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I want to know how to make a mold of a 3D design in .stl format.

Suppose I have a 3D partin .stl format (for e.g. a cylinder) and I want to make/design a mold for this object (i.e. the structure through which I could make the cylinder). Is there any way to do so? Are there any tools to do so?

My requirement is as follows: I have an .stl file of a design and need to develop the CAD files for its mold. I will then need to 3D print these molds. I would require to add a hole to pour in liquid (resin based) raw material which hardens with time.

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  • $\begingroup$ What kind of mold you are looking for? for plastic extrusion or resine molding? $\endgroup$ – Fernando Baltazar May 7 '18 at 19:12
  • $\begingroup$ Adding a hole is trivial assuming you own a drill :-) $\endgroup$ – Carl Witthoft May 8 '18 at 13:10
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    $\begingroup$ An off-the wall thought: if it were possible to modify a printer to use wax or other low-temperature melting point material, then print the item, pack in sand, and use lost-wax method of casting. $\endgroup$ – Carl Witthoft May 8 '18 at 13:12
  • $\begingroup$ Please accept an answer to get the question from the unanswered question list. If none of the answers answer your question well enough, please consider adding more information by updating your question so that people may generate new, or update their current answers. $\endgroup$ – 0scar May 24 '18 at 7:45
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You can also bring the model and a big box into slic3r, align and orient them (enclose the model in the box), and do a subtract modifier, leaving a hollow where the two intersected. You probably want to do this twice, for a top mould and a botom mould. I've done this, but I don't see any instructions online for it. :(

EDIT: Unfortunately, this would be very tedious. It's much easier to use meshmixer or another publicly available program to subtract one stl from another.

In Slic3r, using another stl as a modifier has no effect unless you are also printing that second stl (normally from another head). So you would have to manually remove all the gcode for the second head. Sorry for the bad advice.

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  • $\begingroup$ Nice answer, maybe you could write the instructions here and post some screenshots to accompany the text, would be a nice reference. $\endgroup$ – 0scar May 7 '18 at 21:05
  • $\begingroup$ I can beef this up with instructions and screenshots tomorrow. :) $\endgroup$ – Davo May 7 '18 at 21:07
  • $\begingroup$ Yes. This looks a simple yet effective solution. Pls. give detailed steps to do the mold making in slic3r starting from how to make a box in it. (I have the model defined in stl format). Basically I have the stl file of the model. I need to generate a mold for it and do 3D printing of the mold. Thanks. $\endgroup$ – Arvind Gupta May 8 '18 at 5:31
  • $\begingroup$ @ArvindGupta Please update your question to describe what you are pouring into the mould, just a simple mould may not be sufficient as you may need to add holes to pour your material in, or need riser holes for de-aeration. I doubt whether that is possible with this solution. $\endgroup$ – 0scar May 8 '18 at 7:44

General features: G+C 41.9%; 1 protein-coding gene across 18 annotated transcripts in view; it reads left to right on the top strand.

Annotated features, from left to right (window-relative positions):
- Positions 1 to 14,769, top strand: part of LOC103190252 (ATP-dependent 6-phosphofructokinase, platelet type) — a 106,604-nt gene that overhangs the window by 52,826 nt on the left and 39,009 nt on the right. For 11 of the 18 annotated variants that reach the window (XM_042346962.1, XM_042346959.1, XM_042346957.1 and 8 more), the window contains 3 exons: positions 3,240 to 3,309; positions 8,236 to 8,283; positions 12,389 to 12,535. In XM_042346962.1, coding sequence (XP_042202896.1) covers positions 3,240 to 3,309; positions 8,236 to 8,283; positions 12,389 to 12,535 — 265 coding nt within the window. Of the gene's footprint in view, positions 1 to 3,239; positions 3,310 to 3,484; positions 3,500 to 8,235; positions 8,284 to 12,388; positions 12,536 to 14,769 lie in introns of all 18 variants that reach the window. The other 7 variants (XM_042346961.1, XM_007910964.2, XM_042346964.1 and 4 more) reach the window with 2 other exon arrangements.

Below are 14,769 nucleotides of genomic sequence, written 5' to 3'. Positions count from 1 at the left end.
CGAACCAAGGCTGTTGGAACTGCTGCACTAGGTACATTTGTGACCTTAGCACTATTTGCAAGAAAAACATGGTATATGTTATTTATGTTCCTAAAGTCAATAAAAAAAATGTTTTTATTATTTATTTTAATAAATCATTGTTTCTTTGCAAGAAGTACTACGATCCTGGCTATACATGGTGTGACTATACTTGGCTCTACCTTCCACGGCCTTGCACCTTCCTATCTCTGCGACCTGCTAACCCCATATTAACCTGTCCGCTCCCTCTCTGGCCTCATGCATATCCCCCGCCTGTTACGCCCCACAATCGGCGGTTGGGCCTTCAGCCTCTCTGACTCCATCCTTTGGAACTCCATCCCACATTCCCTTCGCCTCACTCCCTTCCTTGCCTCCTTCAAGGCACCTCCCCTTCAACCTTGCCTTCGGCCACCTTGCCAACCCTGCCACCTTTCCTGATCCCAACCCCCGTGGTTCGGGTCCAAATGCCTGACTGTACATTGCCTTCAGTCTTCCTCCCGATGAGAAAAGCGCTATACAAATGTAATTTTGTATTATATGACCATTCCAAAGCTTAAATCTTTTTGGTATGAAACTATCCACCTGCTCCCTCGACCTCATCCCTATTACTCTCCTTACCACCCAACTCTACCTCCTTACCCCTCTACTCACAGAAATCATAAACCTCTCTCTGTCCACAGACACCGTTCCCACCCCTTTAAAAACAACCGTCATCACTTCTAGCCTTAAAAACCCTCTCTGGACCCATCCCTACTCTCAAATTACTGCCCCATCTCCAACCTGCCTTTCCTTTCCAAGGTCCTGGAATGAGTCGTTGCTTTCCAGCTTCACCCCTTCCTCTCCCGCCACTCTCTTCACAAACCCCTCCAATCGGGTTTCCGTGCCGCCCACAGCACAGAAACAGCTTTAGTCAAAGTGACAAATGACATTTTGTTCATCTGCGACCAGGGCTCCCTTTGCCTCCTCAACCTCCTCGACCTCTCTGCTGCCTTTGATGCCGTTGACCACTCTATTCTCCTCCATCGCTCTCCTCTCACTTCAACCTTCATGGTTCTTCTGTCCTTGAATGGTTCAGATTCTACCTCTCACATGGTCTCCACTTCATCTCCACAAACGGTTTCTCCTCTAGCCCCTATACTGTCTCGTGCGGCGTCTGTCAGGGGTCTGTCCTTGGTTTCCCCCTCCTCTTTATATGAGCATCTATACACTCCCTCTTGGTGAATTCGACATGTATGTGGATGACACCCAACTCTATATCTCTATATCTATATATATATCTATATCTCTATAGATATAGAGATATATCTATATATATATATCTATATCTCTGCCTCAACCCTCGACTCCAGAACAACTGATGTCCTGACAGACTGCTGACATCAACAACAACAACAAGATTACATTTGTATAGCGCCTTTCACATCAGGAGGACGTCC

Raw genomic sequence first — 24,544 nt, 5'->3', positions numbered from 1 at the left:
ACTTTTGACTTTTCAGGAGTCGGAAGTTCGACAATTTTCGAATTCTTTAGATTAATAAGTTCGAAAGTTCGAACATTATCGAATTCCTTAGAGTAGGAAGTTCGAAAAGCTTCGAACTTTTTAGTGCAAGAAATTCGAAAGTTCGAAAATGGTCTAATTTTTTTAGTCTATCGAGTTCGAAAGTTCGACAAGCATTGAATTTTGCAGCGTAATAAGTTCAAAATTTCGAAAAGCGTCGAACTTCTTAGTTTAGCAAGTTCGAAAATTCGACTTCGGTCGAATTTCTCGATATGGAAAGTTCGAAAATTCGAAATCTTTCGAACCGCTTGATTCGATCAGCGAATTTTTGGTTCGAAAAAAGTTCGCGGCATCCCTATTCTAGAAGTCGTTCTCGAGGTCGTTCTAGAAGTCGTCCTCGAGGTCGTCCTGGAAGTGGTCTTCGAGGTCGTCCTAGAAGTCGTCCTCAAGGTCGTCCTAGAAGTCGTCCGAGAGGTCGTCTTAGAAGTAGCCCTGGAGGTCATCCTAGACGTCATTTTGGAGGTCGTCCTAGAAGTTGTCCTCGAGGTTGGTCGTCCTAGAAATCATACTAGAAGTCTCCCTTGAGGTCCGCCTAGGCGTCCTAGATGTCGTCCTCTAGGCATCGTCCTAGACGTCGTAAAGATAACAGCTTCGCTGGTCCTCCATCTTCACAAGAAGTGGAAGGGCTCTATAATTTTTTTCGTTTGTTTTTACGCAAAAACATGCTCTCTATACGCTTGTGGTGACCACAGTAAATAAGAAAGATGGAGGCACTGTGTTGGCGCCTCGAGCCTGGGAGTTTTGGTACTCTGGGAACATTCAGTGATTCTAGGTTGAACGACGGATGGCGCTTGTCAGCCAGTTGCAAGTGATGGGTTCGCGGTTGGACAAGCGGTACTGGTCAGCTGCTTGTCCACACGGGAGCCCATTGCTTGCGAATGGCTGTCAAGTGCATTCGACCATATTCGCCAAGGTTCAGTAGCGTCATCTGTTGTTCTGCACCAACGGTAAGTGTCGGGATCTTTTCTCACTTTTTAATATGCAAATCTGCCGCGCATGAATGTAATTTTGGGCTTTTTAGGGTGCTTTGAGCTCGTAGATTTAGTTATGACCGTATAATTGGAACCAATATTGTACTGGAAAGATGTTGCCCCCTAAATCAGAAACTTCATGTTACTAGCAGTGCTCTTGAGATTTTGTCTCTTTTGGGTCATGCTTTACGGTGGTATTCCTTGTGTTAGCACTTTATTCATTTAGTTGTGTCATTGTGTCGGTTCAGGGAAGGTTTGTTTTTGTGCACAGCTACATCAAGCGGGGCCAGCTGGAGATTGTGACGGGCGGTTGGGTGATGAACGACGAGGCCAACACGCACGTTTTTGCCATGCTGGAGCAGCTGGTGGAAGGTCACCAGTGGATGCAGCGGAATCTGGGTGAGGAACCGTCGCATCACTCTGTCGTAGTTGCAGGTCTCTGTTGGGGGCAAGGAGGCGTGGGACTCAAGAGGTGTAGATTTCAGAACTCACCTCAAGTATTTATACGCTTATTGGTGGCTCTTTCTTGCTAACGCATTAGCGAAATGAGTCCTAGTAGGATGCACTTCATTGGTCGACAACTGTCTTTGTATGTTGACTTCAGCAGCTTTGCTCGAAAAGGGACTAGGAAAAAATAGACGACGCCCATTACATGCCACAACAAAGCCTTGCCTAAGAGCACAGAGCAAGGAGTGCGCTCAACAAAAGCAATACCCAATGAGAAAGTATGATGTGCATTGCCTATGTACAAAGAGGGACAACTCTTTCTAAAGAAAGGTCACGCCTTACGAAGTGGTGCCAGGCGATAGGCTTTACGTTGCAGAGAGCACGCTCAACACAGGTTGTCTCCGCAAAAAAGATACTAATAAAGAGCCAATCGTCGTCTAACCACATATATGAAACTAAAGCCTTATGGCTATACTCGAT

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    $\begingroup$ I agree with the Meshmixer suggestion: "Boolean difference" is relatively quick. $\endgroup$ – Carl Witthoft May 8 '18 at 13:09
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In addition to the answer of Davo (which describes a surprising feature of the slicer software I was unaware of), a more generic description would involve the use of a 3D solid model CAD program. You should be aware that a model in STL format is not a solid model, it is a surface model. In order to make a mold you would have to import the STL model into a CAD program (there are a few free ones available like Fusion 360 or FreeCAD or maybe many more that will work also) and make a solid body from the surface model. Next thing is to create a large rectangular block and subtract the positive model from the block. Now a negative lives inside this block so you will need to conveniently cut the block through your negative to create 2 mold parts. Be sure that you divide the block so that you can take out the casting from the mold parts and also add an entry to pour in the liquid casting material and add risers (holes) to de-aerate the cavity. Furthermore, for alignment, you could add pins and holes to the mold parts.

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  • $\begingroup$ meshmixer has a "Make solid" function. $\endgroup$ – Carl Witthoft May 8 '18 at 13:10
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While trying to find a soloution to this problem I came across this forum post, which led me to "Parametric two-part mold generator for OpenSCAD" on Thingiverse.

A set of parametric OpenSCAD scripts that generate ready-to-print two-part molds from arbitrary STL models.

These scripts can be used to generate either square (with or without rounded corners) or circular two-part molds and are fully parameterized to make it easy to adapt for your application.

Here's an example from Thingiverse. A parametric two-part mold, and casted object

You can find a download, install instructions or source code for OpenSCAD here.

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